1992, Easy Way Tea from Taiwan has since expanded its presence worldwide. While they remain a small scale player, relative to the greater competitors, the company does a represent noteworthy presence within the industry. In terms of business model, the organization operates through both wholly owned stores, as well as franchises. Easy Way Tea promotes franchises as a way of supporting the development of the communities in which it operates. They promise their franchisees financial independence and the ability to work for themselves, and they guarantee success supported by the company’s expertise (Easy Way Tea Australia Website).

In Australia, Easy Way Tea has been present since 2001 and has in the meantime opened 45 stores, 20 of which are wholly owned and the rest of 25 are franchises. The first store was opened in Sydney, but within the following two years, the organization would be operating a total of 8 stores. Today, stores are present in most regions of Australia and the strategy of expansion is continually sustained. The main products sold by the company are tea drinks and tea-based drinks, such as tea and milk shakes. The company also sells fresh fruit drinks or jellies.

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The organization takes pride on the high quality of their products, proved by the fact that the teas are fresh, prepared daily and in front of the customers and made from the best ingredients. Their marketing strategy has focused on the placement of the Easy Way teas as unique products. The Easy Way Tea’s mission is that of becoming “the most loved and valued tea beverage brand in the world” (Easy Way Tea Australia Website).

2. Business Topic

Despite the impressive success registered by the tea company in its nine years of operations in Australia, fact remains that the organization is yet unable to compete with the greatest players in the beverage industry in Australia. It faces intense competition from fast food chains which sell their own beverages or the beverages of others, through exclusive contracts.

Aside from fast food stores, intense competition is also posed from the part of national beverage retailers, such as Boost, firm launched in 2020, and currently operating 189 stores in Australia, as well as in Singapore, Hong Kong, Chile, the United Kingdom and so on. Another important competitor is Nudie, which, similar to Boost, sells fresh fruit juices. Nudie has been presented within the market since 2003 and it now operates 5,000 stores in Australia alone. The third and fiercest competitor is National Foods, which alone controls 55 per cent of the Australian consumer markets (Fruit / vegetable juice Australia Report, 2009).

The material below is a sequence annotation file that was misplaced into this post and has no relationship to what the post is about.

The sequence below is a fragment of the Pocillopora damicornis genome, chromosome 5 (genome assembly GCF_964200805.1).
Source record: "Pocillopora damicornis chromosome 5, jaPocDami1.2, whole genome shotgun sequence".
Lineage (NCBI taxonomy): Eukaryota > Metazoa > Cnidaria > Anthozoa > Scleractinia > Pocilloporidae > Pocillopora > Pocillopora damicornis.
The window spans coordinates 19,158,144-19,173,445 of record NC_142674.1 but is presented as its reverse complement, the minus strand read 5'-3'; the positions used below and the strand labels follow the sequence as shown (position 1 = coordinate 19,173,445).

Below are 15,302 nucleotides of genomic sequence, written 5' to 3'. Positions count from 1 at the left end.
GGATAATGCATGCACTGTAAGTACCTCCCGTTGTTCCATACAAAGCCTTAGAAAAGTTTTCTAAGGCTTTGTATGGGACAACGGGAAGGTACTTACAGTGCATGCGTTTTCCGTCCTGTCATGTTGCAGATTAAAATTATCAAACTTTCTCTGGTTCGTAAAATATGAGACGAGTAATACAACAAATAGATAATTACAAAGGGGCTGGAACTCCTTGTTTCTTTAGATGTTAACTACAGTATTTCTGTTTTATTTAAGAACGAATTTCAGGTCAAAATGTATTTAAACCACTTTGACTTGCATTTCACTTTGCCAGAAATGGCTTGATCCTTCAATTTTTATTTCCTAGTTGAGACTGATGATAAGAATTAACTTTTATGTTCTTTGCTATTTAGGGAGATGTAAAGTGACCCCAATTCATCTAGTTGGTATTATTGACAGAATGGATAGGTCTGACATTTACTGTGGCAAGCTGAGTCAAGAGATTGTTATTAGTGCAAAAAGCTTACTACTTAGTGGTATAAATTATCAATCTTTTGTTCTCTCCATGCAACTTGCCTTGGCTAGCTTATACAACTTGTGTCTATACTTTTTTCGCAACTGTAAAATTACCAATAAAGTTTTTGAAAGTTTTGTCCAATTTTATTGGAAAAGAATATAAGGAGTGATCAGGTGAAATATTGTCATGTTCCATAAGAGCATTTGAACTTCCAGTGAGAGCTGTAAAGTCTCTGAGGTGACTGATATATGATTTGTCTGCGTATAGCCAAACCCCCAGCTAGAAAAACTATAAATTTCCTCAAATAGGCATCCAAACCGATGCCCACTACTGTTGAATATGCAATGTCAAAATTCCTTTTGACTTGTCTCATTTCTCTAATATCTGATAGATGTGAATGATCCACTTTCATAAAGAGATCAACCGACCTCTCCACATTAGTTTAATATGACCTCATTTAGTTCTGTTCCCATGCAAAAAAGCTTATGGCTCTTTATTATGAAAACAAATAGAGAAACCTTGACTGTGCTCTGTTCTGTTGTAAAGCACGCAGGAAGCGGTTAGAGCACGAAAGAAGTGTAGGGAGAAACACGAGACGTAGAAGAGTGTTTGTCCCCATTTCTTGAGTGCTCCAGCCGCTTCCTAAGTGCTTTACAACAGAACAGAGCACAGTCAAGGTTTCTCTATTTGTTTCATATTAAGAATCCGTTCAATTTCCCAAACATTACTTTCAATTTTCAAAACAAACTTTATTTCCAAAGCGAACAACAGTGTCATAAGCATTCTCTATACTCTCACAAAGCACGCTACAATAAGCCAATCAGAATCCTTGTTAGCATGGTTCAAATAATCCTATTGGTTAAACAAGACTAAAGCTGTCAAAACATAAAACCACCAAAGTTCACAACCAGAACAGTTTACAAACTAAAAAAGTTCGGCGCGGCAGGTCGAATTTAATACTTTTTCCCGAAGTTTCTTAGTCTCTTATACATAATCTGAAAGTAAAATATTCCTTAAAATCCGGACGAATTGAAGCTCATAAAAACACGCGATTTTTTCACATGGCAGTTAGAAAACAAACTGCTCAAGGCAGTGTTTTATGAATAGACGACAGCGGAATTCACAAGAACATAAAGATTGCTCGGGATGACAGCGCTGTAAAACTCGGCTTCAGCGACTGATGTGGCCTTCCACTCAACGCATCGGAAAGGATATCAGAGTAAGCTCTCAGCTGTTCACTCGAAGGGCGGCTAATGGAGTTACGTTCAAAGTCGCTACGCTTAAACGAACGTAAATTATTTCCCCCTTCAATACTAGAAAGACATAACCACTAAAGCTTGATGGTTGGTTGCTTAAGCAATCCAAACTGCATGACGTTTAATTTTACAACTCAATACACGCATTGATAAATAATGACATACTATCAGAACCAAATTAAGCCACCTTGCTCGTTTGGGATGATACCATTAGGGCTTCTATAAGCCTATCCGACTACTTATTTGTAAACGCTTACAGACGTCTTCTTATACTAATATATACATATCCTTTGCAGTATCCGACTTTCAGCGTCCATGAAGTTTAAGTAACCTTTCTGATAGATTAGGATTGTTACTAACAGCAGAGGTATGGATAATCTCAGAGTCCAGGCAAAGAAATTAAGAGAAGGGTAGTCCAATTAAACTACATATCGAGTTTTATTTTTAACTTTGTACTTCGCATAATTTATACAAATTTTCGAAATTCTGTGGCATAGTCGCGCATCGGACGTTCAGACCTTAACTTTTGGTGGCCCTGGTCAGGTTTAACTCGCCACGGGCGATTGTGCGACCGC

While there are several issues to be identified within the entity and which can be considered as causes for the relatively poor performance of Easy Way Tea in Australia (see the third section, SWOT Analysis – Weaknesses), the primordial reason remains that of the inability of the Asian retailer to adapt to the unique needs of the national market. Many of the employees are Asian and barriers are often encountered in the relationship between firm and customer base. And even when the employees are native born, the company’s culture does not tailor to the features of the local culture.

Given this situation, it becomes impending to find solutions by which the Easy Way Tea Company can better understand the local culture, and as such better address and serve the needs of the local customers. In order to achieve this desiderate, it is necessary to conduct an analysis of the situation and the market, generate and evaluate solutions and eventually, make informed recommendations.

3. Situation and Market Analysis

The more relevant means of conducting an analysis of the situation and the market is that of analyzing the features of the internal and external environments. The elements are included in the SWOT, PEST and Porter analyses below.

SWOT Analysis

Internal strengths

The company has a business presence and expertise of nearly two decades

Their product offering is vast, revealing an ability to satisfy the needs of a diverse customer base

The quality of their products is also increased and the experience of interacting with the company is enhanced by the politeness and servitude of the staff members

They operate through a combined method which reduces costs and shares risks

They enjoy an international presence

Internal weaknesses

Despite their initial efforts, the company has not managed to perceive the cultural differences. In other words, they have proven unable to understand the features of the local culture and adapt its operations and its offering to the Australian culture

Another weakness is related to the company’s brand. While it does inspire trust and stands for the values of the organization, it is only limitedly popular and accepted in Australia

Then, while the employees are obliging, helpful and polite towards the customers, their actual expertise in preparing tea and the art of serving it, is virtually inexistent. The employees to do not recognize tea making and serving as a way of being, but simply treat is as a regular job — this approach fails in attracting new customers.

The cultural differences also lead to internal problems of poor communications.

Communications are as well poor with the customer base, and the marketing campaigns and promotions are virtually inexistent

While the product offering is vast, it is entirely Asian, without any adaptation to local tastes

External opportunities

A major opportunity is presented by the incremental emphasis placed on a healthy nutrition. This virtually means that the populations would prefer natural and healthy teas to processed beverages such as sodas, translated into a higher demand for teas